John's Journal...

15 Yards or Less 50 Yards or More: The Toughest Ranges for Turkeys

Why the Up-Close and Personal Shots Are the Easiest to Miss

Click to enlargeEditor’s Note: Knowing your distance fromthe turkey when you prepare to take the shot and resisting the urge to shoot when the bird is too close or too far away drastically will increase your odds for taking a tom each time you hunt. This week, we’ll see how 15 yards or less and 50 yards or more are the toughest ranges for taking toms.

Click to enlargeWhen your shot pattern leaves the end of the barrel directed at a turkey at close range,it has less distance in which to open-up while traveling to the target than if the bird is further away. Therefore, you’ll shoot avery, very tight pattern when the turkey’s standing close to you. Most turkey hunters choke-down their guns tight to have very-densepatterns at 30 or 40 yards.However, from 0 to 15 yards, these same hunters may not have more than a 3- to a 5-inch pattern. When you aim a small, tight pattern at a turkey’s head and neck area, you more than likely will miss the bird if...     
* he squats, leans forward or jumps;    
* you have your head up off the stock ever so slightly; or   Click to enlarge 
* you cant the gun.    
Being off a small amount when you aim usually won’t cause you to miss a bird at 30 to 35 yards because the pattern opens-out and covers a wider area at that distance than it will at 15 yards or less.Today when I shoot at a turkey from 15 yards or less, I aim my shotgun like I do my rifle.  Due to the closeness of the shot, I know I have avery-small kill zone. Therefore, I aim farther down the turkey’s neck and more toward his chest area. By leaving less margin for error, more times than not I will down the tom than when I aim at the base of his neck.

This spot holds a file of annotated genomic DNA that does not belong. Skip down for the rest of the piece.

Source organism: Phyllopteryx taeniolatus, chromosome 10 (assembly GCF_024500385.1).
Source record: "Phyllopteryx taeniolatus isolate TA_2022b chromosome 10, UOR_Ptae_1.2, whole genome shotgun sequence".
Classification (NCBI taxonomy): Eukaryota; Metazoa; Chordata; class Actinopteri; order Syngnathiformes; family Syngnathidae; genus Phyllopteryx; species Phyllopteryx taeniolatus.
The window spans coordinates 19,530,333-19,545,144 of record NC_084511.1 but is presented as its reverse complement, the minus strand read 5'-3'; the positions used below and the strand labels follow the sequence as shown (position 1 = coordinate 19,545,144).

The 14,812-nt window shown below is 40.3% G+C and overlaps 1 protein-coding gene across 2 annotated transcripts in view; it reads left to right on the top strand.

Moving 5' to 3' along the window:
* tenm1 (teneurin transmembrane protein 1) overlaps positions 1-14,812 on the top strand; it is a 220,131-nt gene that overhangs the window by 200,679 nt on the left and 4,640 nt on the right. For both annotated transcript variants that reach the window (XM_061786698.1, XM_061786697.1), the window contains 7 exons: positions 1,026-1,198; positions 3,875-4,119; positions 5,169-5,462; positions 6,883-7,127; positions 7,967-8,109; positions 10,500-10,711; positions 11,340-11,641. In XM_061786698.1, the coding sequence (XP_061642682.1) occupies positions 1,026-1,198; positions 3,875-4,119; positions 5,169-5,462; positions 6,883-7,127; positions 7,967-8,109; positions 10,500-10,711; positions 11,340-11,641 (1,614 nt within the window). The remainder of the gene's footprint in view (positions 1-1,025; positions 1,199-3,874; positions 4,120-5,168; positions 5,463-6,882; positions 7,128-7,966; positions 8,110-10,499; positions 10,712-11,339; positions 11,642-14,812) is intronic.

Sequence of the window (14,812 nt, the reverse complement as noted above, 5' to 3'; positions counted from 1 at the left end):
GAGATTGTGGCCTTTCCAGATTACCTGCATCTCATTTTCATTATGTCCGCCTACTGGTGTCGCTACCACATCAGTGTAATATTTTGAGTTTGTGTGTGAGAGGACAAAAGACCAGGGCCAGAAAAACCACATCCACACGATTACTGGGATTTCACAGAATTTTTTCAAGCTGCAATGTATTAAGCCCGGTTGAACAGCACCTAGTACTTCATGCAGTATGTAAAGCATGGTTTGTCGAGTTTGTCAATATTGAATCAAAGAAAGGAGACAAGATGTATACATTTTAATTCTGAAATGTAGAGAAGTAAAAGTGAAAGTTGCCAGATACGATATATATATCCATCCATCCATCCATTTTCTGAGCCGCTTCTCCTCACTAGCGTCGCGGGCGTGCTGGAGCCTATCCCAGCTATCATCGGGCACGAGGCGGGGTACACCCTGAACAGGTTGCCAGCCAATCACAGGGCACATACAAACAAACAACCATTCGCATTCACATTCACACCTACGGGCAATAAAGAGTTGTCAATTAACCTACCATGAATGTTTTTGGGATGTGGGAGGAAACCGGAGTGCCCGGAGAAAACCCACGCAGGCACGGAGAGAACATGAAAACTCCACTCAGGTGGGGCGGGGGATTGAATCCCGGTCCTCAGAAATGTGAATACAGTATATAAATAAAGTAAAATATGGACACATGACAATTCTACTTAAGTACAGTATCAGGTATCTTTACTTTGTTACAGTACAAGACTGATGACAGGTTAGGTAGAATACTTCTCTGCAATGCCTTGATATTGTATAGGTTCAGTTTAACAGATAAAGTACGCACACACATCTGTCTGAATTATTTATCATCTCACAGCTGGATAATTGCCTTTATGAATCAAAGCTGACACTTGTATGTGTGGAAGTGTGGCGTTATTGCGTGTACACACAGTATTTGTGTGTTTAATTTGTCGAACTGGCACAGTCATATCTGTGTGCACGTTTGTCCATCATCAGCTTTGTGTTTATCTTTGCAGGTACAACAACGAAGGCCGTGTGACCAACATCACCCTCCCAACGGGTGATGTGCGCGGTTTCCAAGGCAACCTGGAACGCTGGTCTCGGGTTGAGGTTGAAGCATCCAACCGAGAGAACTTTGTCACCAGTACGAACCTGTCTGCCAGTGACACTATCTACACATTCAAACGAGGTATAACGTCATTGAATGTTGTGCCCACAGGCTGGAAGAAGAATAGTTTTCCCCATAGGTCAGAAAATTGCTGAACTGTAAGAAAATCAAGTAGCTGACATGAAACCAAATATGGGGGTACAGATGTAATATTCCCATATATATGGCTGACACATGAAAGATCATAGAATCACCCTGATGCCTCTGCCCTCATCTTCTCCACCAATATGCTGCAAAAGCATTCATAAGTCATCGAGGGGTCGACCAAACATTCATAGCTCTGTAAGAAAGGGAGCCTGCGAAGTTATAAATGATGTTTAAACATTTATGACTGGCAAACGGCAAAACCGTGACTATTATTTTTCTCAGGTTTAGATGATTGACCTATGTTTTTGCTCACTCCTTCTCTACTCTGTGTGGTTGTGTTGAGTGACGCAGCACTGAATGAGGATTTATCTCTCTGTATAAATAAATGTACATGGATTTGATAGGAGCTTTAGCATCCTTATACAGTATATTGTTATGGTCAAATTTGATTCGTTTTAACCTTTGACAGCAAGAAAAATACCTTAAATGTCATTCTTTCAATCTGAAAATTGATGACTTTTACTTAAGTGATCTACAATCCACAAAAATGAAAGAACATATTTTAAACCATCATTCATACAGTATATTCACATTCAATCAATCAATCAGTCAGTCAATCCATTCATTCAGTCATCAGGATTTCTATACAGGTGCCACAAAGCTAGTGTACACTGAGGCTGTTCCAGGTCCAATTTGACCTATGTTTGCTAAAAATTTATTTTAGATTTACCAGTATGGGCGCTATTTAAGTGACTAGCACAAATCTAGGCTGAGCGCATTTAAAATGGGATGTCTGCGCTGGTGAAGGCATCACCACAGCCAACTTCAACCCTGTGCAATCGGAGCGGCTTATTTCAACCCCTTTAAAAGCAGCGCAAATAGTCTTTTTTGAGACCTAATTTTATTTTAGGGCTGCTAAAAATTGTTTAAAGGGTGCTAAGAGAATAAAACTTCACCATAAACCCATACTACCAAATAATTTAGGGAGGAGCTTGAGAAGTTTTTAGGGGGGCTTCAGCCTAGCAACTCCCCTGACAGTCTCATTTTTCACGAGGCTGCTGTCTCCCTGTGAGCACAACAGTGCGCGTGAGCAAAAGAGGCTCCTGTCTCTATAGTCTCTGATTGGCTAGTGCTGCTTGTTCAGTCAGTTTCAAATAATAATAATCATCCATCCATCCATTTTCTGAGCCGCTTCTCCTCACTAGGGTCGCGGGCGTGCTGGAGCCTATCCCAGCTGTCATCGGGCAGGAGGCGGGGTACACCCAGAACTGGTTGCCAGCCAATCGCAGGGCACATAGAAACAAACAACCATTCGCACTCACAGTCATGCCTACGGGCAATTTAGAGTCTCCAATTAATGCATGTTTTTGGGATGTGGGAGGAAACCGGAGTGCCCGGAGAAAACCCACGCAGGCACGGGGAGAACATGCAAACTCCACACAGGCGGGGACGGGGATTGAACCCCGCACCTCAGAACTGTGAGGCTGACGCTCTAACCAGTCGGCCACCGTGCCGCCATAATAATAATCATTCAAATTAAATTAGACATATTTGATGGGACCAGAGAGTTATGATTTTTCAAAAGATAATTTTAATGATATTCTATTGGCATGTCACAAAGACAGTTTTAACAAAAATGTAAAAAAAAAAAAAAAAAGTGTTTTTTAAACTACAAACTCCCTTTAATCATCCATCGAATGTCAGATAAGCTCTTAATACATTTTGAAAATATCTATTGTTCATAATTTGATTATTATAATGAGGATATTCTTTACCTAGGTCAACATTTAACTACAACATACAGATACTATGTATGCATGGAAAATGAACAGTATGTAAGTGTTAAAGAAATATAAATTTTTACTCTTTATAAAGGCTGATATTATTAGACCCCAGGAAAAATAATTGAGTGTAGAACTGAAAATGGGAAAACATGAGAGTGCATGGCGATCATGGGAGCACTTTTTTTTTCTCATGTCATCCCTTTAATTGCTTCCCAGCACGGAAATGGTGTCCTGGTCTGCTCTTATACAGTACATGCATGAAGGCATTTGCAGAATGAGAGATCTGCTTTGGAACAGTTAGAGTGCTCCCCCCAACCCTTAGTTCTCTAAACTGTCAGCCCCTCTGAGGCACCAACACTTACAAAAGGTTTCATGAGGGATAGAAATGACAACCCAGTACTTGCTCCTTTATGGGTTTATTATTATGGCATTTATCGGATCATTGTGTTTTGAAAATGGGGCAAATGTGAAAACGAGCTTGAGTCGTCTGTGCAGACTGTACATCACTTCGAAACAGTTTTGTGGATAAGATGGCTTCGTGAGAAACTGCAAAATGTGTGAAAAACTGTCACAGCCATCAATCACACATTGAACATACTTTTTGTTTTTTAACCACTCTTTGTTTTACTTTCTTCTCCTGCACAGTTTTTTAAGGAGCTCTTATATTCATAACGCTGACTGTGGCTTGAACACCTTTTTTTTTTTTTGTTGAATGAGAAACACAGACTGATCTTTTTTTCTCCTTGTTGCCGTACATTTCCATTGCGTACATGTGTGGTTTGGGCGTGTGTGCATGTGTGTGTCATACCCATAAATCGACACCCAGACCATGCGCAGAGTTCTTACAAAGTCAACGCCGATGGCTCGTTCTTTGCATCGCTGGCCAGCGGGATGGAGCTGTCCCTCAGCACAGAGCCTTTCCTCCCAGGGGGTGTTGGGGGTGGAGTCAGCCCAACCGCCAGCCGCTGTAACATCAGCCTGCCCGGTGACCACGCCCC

With Click to enlargemost 3-inch magnums, if you shoot lower on the turkey’s neck area and more toward the turkey’s body, you’ll have a greater chance of downing the bird than if you aim anywhere from the top of the tom’s head to his wattles. I’ve missed as many, if not more, gobblers because I’ve allowed a bird to come in too close to me before I’ve taken the shot than I have because a turkey has been too far from me. I believe nervous gobblers clucking and ducking at less than 15 yards make them the hardest targets to take. I easily can miss a turkey at this range. If you allow the bird to get in too close, shoot for a bigger target than just the head and the neck to drastically increase your odds for bagging that bird. I know some hunters who claim to outdraw turkeys at close range. These people may have gotten off their shots and downed their toms. But what they usually decline to tell you are the number of times they have quick-drawn on gobblers and missed. Turkey hunters remind me of gamblers. They always tell you when they win and rarely when they lose.

Tomorrow: When You Play With the Gobbler

Check back each day this week for more about "15 Yards or Less 50 Yards or More: The Toughest Ranges for Turkeys"

Day 1: That Turkey Out-Quicked Me
Day 2: What Happens Up Close
Day 3: Why the Up-Close and Personal Shots Are the Easiest to Miss
Day 4: When You Play With the Gobbler
Day 5: What Happens When You Take Long Shots


Entry 500, Day 3